Rabbi Kevin De-Carli, president of the Interfaith Youth Council of the Geneva (Switzerland) Interfaith Intercultural Alliance, recalled his experiences in reconciling divided groups and people, and his work with religious associations and the Swiss military. He spoke of reconciling conflict on both the personal and institutional level.
He cited an old Jewish proverb: “Be a human. Don’t be religious.” Empowerment can be gained from realizing that we as humans are not needy but are needed by God, he said. This attitude can take the energy out of the vicious political and factionist arguments that take place in our modern age, he said.
Rabbi De-Carli emphasized that we must recognize our basic humanity, our human dignity, and realize that we are needed by others and needed by God. He concluded: “Be a human first in every action, and then be Christian, be Jewish, be Buddhist, be whatever, but a human first and that to the very best degree that you can.”
The final speaker, Heiner Handschin, the coordinator of IAPD for Europe and the Middle East, gave a presentation introducing IAPD, a primary association of UPF which focuses on supplementing political leaders with the wisdom of religious leaders and taking into account the spiritual dimension of working toward peace.
Mr. Handschin talked about the efforts that the UPF founders have made in striving for world peace. He quoted a speech given by Rev. Dr. Sun Myung Moon: “Although secular authorities rule most human societies, religion lies at the heart of most national and cultural identities. In fact, religious faith and devotion have far greater importance in most people’s hearts than do political loyalties.”
The strengths of a faith-based approach, Mr. Handschin said, include sincere, selfless intentions, the ability to think outside the box and to come up with a visionary perspective on issues. He ended his talk by emphasizing UPF’s and IAPD’s commitment to advocating and promoting the peaceful rapprochement of North and South Korea.
The second ILC webinar concluded with a question-and-answer session moderated by Mrs. Nazarova. Perceptive questions were posed to the panelists, who provided insightful answers in response.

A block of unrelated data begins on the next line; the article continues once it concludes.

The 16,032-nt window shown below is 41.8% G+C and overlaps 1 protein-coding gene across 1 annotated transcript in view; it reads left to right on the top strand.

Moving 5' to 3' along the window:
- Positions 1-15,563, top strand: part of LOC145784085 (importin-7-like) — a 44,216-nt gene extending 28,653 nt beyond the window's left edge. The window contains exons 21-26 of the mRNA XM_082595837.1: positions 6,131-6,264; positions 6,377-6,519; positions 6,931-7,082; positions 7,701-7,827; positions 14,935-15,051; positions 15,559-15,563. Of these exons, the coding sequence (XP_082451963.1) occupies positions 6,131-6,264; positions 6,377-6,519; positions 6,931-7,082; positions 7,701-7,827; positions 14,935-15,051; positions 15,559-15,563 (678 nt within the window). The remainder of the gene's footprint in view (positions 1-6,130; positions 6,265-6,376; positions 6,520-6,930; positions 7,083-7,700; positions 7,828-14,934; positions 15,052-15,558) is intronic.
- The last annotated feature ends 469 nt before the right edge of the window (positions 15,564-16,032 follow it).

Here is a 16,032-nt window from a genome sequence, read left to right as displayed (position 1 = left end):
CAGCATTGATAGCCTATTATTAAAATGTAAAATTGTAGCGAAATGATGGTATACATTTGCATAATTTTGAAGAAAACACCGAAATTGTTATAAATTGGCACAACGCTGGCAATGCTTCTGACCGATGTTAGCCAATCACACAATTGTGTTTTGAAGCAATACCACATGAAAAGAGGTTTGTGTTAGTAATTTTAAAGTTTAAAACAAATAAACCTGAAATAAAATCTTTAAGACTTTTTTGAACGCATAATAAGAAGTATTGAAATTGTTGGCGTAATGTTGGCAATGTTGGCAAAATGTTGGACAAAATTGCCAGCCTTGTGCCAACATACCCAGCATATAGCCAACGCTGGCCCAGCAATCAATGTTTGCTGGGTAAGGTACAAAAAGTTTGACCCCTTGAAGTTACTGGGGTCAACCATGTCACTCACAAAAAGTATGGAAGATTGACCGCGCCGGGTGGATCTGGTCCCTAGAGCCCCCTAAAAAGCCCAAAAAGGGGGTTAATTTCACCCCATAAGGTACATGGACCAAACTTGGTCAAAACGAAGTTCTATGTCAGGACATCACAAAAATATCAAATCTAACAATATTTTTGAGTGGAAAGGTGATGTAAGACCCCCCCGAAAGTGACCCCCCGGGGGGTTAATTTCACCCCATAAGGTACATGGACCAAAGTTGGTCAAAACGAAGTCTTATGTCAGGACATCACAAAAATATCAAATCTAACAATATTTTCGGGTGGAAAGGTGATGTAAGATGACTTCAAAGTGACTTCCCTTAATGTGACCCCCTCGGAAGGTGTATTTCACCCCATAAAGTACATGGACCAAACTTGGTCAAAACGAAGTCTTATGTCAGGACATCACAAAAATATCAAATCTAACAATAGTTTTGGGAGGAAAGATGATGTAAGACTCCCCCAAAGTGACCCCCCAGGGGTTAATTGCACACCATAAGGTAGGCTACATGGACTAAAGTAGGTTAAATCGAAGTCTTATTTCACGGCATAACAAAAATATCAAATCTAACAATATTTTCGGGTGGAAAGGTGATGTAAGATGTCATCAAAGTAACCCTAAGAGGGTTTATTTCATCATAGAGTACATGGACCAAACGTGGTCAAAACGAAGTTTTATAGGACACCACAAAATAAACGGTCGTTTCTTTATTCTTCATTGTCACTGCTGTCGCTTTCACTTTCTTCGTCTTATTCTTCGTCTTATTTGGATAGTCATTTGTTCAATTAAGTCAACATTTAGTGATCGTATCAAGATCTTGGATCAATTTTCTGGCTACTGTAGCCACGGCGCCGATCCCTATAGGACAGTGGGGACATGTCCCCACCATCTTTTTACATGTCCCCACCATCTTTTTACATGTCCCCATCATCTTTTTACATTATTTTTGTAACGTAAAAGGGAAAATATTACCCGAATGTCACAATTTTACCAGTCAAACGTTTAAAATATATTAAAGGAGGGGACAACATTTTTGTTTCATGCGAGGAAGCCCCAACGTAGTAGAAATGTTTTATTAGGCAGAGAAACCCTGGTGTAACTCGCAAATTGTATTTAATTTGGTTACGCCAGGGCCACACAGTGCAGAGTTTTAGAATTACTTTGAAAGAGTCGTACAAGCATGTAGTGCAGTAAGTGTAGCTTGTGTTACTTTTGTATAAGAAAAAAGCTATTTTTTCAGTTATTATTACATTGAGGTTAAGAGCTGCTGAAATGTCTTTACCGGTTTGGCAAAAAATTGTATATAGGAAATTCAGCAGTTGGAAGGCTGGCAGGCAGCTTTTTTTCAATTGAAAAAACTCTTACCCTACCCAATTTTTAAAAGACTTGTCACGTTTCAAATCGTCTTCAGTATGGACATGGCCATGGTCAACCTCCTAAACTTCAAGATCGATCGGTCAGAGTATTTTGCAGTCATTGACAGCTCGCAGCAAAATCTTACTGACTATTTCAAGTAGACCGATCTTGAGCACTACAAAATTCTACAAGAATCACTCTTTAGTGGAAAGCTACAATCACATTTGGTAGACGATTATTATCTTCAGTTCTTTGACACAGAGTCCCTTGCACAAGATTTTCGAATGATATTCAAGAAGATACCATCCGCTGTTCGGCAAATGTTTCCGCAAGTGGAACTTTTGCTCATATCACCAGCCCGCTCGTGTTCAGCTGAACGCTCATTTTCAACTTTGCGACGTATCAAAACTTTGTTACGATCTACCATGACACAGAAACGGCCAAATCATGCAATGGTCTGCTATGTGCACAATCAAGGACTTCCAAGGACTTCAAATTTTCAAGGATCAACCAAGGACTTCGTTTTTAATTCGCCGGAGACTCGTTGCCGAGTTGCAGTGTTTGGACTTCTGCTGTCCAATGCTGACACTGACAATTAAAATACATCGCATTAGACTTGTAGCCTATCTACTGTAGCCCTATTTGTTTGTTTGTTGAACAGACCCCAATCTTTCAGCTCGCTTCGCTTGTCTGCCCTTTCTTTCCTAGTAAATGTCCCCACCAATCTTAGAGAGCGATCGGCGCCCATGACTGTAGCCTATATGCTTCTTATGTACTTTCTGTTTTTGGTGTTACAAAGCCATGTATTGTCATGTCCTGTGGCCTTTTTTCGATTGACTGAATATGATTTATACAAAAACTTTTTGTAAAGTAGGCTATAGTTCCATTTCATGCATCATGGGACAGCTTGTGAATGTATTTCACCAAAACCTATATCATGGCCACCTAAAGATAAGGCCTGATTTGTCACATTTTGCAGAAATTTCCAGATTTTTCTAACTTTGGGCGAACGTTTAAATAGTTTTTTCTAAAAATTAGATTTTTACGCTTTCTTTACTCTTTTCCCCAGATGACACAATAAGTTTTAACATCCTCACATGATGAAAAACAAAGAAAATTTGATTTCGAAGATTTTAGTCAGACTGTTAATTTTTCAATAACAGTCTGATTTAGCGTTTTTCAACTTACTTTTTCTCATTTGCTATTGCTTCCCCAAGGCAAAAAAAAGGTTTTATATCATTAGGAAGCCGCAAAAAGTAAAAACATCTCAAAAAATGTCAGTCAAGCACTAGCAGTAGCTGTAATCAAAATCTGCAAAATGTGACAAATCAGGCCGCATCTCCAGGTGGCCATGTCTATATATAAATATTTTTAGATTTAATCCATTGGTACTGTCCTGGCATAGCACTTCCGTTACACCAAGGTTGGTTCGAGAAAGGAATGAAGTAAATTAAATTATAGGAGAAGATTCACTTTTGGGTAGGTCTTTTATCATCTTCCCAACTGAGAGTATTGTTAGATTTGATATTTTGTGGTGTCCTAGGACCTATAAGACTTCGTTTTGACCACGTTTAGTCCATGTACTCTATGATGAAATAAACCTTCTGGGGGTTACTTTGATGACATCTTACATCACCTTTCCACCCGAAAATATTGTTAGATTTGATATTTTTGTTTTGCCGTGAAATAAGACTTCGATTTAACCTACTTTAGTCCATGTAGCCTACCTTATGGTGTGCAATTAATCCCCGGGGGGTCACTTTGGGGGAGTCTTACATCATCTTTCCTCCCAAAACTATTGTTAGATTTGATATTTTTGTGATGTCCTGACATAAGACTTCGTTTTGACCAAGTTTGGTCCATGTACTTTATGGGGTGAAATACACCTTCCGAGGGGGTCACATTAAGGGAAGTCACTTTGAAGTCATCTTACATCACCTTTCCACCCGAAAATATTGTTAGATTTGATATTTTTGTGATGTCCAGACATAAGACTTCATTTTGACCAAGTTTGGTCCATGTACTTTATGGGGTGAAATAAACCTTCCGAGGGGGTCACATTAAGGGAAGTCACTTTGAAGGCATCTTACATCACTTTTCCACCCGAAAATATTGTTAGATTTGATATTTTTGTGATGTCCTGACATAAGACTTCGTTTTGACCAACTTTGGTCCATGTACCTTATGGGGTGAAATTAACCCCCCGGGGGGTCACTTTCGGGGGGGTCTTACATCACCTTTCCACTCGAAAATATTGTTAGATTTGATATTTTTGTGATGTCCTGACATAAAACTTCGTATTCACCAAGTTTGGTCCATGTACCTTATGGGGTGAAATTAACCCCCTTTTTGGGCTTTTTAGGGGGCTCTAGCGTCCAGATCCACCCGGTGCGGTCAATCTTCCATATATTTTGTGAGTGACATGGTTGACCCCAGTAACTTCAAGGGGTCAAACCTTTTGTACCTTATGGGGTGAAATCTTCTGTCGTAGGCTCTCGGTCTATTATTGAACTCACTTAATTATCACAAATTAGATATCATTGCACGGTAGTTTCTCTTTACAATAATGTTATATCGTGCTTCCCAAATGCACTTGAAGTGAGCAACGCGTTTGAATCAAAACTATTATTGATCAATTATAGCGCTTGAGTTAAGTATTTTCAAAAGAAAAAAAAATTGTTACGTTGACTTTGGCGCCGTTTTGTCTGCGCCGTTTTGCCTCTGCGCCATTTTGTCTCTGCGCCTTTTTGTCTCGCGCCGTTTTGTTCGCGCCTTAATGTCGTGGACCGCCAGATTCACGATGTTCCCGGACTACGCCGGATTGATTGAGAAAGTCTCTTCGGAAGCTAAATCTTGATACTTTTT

The first question was “What resources of religions and faith-based organizations can be applied in the process of the peaceful reunification of Korea?” Rev. Dr. Stephen Kim responded that “just today, the communication channel was reconnected between the two Koreas” after almost one year after it had been broken off. This shows we need patience, which is one of the virtues that religions teach, Dr. Kim said. Young people in South Korea nowadays may doubt the need for reunification. Therefore, religions have a role to play in teaching them why it is needed—because the Korean Peninsula is linked to world peace, he said.
Another question was how North and South Korea will be able to unite despite their vastly differing ideologies. Mr. Handschin suggested we look beyond ideology. The issue of interfaith will have to be addressed and confronted, he said. Over the thousands of years of their history, the Korean people have been searching for God, he said.
Another question concerned the religious concepts that can be a unifying factor and basis for the reunification of the two Koreas. Rabbi Kevin De-Carli emphasized the idea of the universal family, a concept highlighted by most of the panelists. The fundamental religious insight that we are all created by God, that we are one human family—no matter the religion, race, culture or skin color—is an especially powerful unifying thought, he said.
Mrs. Nazarova brought the program to an end by thanking the panelists and attendees who participated in the online webinar.